Panasonic Lumix DMC-FX35 review: Panasonic Lumix DMC-FX35

Typical Price: £200.00
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4 stars

CNET Editors' Rating

4 stars 2 user reviews

The Good Excellent wide-angle lens; accessible controls; clever automatic modes.

The Bad Not enough manual control.

The Bottom Line The Lumix DMC-FX35 is another success from Panasonic, a unique 25mm wide-angle lens coupled with competent automatic modes and effective image stabilisation. The sleek shape and accessible controls make this an all-round excellent point-and-shoot

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8.3 Overall

The Panasonic Lumix DMC-FX35 is the successor to the FX33, and on the surface, little has changed. What draws us to this stylish 10-megapixel point-and-shoot is the innovative wide-angle lens, developed by Leica. It also helps that it looks so sleek, but is it enough to charm £200 out of your pocket?

The FX35 is about the size of a candy-bar mobile phone. There aren't any great cosmetic differences between the FX33, apart from the addition of a switch that toggles between playback and shooting. Panasonic has not included the easy zoom button found on other new models.

A dial under your right thumb on the FX35 accesses video, stills, automatic or scene modes. It doesn't go all the way round, but is well located. A quick menu gives access to the most commonly-used shooting options.

The screen is a 64mm (2.5-inch) LCD with 230,000-dot resolution that suffers from the common problem of a black border making it feel small. On the plus side, a feature that automatically adjusts the screen's backlighting based on the available light works well. It altered the screen so we could still see it whether in sunlight or indoors.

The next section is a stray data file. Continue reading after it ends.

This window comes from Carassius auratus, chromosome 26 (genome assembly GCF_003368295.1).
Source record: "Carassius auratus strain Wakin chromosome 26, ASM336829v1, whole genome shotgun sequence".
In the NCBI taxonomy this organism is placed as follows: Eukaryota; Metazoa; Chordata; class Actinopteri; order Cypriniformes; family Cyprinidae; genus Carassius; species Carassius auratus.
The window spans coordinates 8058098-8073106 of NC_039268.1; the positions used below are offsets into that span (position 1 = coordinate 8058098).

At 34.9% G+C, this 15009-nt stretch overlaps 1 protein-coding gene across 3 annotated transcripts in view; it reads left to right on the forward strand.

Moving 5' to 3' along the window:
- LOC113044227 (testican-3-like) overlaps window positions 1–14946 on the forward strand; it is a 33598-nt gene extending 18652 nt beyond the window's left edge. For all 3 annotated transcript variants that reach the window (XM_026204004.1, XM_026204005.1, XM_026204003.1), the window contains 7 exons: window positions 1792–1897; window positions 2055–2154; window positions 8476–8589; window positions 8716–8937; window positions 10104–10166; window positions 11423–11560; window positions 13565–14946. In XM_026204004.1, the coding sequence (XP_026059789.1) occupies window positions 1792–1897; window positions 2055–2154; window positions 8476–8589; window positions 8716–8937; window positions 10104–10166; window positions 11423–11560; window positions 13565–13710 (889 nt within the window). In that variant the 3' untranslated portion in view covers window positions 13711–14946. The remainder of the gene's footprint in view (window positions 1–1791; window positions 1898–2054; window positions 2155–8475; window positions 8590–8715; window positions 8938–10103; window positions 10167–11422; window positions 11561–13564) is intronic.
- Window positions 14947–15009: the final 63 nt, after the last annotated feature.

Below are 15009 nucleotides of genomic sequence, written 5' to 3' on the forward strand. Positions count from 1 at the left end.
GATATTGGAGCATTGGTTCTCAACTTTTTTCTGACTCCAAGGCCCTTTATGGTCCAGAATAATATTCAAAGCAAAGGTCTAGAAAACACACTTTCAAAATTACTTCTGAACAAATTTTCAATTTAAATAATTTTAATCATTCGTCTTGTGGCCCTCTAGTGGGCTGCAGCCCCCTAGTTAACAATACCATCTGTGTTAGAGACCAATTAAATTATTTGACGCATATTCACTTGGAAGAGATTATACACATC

One of our favourite details on the Lumix series is the use of hinged doors to cover sockets instead of fiddly rubberised flaps. The FX35 has HD-friendly component out as well as USB and a DC input.

The big feature with the FX35 is its 25mm wide-angle lens, equivalent to a 35mm film camera. It gives you the ability to fit more of a rolling, sheep-covered hillside or your group of friends into the frame. The lens also stretches to a large 4x optical zoom so you can get closer to the baby lambs.

The FX35 is a true point-and-shoot, offering little in the way of manual control. For you hands-off, start-my-orange type of users, it has a fully automated intelligent auto mode, coupled with face detection that focuses and exposes for faces. Your control is limited to adjusting shooting options like white balance, ISO speed and choosing from the assortment of scene modes. Red-eye is also digitally corrected in-camera.

If you suffer from unsteady hands, Panasonic's mega OIS system balances out camera shake and keep images blur-free. We've been impressed with this system across the Lumix range.

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